- #1

ago01

- 46

- 8

I had done this wrong because I had wrongly assumed because the person isn't

*leaving the floor*of the elevator that the net force from N and gravity must balance. After doing the calculations, it was clear N > mg, so there is an acceleration.

Mathematically I can work this out and if I had to regurgitate something on an exam I could do it just from the force diagrams. But I am wondering what the physical manifestation is.

What (I think) I do understand is the concept of the perceived weight of the person. If we stand them on a scale while the elevator is accelerating upwards, they feel heavier. If we do the same as the elevator is slowing down (or going down) they feel lighter. This is also consistent with my experiences. I suppose the problem I'm having is that if there is an imbalance between a surface and the normal force I had this idea that the object would simply fall through that surface (if N < mg) or "bounce" off the surface (if N > mg) and the only reason an object is ever held stationary on a surface is because the normal force exactly balances the gravitational force. This was reinforced by problems that, for example, drop a ball off a cliff. There's no normal force, so the downward acceleration is provided entirely by the gravitational force and the object falls. Or alternatively, a sliding block where it's not leaving the surface because N = mg.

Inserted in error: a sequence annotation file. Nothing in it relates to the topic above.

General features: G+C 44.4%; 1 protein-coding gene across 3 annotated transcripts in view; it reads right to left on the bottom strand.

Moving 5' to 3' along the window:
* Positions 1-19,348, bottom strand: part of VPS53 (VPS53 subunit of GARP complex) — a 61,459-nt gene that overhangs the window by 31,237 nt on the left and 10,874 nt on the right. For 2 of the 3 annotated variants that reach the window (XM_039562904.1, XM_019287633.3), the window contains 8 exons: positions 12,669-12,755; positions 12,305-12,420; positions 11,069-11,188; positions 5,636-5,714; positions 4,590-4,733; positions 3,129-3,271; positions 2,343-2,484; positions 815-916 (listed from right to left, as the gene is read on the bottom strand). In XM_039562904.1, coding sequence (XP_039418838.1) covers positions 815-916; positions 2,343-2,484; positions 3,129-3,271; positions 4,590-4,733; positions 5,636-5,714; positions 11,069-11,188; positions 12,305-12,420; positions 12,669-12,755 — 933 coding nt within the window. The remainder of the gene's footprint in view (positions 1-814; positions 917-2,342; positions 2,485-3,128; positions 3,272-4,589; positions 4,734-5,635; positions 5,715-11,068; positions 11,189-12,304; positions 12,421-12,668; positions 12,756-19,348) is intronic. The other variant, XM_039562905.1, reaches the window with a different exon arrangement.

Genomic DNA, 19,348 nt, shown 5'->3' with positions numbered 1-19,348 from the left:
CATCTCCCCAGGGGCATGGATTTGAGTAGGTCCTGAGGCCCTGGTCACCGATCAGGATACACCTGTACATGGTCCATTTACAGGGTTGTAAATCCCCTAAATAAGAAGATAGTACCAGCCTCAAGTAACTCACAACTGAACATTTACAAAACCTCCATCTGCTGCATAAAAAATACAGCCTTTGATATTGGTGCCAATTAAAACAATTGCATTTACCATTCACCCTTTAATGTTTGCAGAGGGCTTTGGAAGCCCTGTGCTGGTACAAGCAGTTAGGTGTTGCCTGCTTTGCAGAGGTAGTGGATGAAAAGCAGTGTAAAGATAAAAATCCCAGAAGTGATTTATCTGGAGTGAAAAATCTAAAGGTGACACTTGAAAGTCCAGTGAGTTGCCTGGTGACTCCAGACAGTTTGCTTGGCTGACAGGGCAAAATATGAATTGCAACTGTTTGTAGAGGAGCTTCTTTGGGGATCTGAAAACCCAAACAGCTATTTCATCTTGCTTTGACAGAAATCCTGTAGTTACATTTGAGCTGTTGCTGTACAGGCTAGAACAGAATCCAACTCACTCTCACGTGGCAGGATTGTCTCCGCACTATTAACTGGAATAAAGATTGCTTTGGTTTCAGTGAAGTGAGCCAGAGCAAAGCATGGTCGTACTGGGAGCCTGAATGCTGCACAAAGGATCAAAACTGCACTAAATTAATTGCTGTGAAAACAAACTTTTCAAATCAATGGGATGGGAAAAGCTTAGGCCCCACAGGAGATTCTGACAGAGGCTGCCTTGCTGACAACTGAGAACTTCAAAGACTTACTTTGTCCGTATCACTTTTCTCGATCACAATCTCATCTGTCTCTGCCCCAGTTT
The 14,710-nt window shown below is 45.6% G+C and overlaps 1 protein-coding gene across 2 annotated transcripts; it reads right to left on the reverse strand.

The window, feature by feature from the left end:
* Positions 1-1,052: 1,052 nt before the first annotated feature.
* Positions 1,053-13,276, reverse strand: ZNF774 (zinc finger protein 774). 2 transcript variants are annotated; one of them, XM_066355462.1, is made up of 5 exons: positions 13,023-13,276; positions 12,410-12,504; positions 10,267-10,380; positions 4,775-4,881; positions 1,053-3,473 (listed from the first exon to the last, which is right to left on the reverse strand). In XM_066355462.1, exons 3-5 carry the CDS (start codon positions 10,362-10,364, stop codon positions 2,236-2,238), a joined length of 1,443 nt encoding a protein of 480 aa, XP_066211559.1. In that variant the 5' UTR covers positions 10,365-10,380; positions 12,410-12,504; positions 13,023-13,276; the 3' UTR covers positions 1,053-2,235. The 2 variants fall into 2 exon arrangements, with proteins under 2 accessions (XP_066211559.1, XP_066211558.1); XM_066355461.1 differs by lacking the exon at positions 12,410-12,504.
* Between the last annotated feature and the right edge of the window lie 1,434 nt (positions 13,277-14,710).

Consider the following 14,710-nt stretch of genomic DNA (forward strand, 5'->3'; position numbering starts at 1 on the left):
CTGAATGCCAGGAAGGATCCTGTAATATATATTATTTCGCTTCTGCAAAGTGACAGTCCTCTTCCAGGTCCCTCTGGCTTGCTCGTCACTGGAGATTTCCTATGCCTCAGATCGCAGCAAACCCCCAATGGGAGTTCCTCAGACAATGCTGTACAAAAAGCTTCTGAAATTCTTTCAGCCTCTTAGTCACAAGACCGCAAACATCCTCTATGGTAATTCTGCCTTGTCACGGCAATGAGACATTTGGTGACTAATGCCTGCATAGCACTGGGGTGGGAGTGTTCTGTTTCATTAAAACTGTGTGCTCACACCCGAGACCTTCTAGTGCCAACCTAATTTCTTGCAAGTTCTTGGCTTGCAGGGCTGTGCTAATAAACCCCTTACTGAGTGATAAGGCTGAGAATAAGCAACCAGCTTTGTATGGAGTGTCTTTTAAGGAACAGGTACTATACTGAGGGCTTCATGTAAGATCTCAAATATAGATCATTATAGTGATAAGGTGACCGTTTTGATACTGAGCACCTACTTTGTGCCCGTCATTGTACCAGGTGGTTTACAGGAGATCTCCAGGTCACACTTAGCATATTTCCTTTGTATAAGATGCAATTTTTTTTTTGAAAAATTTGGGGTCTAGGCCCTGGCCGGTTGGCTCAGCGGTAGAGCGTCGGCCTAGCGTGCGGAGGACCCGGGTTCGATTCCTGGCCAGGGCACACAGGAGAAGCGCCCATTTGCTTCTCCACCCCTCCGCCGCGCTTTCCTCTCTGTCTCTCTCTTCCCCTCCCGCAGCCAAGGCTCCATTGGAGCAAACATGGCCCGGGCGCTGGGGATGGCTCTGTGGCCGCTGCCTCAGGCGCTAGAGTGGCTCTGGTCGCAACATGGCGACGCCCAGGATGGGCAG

In this elevator though the person isn't being "launched" up as the elevator accelerates. At least this hasn't been my personal experience and I've survived many elevator rides. Also, N > mg. So it seems to me that when moving vertically with a surface the normal force is the force providing the acceleration and no extra forces are required. Then, it would also seem that if I hit a ball with a paddle it's the normal force of the paddle's surface providing the acceleration to the ball at the time of impact (even though we would likely just simply treat this as another force). Is this the right idea?